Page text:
I could say a lot about this graph, but what I find most remarkable now is how consistent my Pegasus time has been over the last 6 months (and really the last year if you ignore the dip after our second child was born).

Pegasus is truly and firmly entrenched as my “main side hustle” if those words make sense. Maybe even my main hustle!

Commentary

Some random thoughts on the month past.

On open source incentives and realizing no one really has their shit together

Addressing the dj-stripe issue was fun because—for the first time in a long time—I was impacted enough by a bug in an open-source library that I decided to fix it myself. I was also able to mostly fix the project’s tests in the process.

I’ve spent most of my career making open source software, and so having the opportunity to give back felt great. But also it’s not like I was doing it out of the kindess of my heart.

I never would have worked on the issue if I didn’t have direct incentive to do so—in this case, to eliminate a complex support issue for Pegasus customers. Also, I have the general sense—not concretely thought through—that being a contributor to the most popular Django/Stripe library will generally be strategically useful for me and Pegasus long term, e.g. by establishing credibility, forming relationships with the core team, etc.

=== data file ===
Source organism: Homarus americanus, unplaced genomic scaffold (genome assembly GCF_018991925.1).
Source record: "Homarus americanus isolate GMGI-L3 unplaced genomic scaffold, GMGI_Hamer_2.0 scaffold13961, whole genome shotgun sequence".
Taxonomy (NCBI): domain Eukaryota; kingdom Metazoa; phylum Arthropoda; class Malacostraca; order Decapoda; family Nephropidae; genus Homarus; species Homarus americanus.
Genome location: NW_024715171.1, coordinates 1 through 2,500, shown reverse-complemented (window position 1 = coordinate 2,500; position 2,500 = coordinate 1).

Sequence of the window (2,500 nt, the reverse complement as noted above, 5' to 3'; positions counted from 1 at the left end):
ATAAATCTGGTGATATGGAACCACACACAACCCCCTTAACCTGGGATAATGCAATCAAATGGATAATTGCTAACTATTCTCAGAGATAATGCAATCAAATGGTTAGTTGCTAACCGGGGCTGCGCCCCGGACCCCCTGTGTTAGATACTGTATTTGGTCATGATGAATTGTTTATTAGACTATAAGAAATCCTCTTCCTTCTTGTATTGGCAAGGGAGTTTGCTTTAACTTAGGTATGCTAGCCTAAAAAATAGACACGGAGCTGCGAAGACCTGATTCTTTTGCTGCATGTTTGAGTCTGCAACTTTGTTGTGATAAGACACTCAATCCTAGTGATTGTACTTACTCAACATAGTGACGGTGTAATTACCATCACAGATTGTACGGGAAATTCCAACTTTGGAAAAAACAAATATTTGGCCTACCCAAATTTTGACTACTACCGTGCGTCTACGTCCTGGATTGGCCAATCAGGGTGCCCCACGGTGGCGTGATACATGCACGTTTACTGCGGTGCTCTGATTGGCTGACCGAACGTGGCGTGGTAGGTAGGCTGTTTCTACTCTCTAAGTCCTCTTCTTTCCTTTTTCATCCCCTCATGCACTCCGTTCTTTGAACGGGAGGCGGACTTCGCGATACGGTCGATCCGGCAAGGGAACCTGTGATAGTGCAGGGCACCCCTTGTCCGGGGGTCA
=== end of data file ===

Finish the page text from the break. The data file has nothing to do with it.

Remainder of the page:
Point being: open source is great, but what’s really great is aligning open source incentives with financial upside. And the best kind of financial upside is not donations, but someone like me with a financial stake in working on the library.

The other funny experience with dj-stripe was just realizing that even mature open source libraries used by hundreds of projects still don’t really have their shit together. For example, I assumed when my tests failed locally that it must be an environment issue, but nope, they were just known to be broken for the past few commits. Whoops.

This is in no way a knock on dj-stripe—if anything, I’ve had a far-better-than-average experience working with their maintainers. It’s more a general observation that from the outside of any company, project, or even person it’s easy to assume that they have it all figured out. When they probably don’t.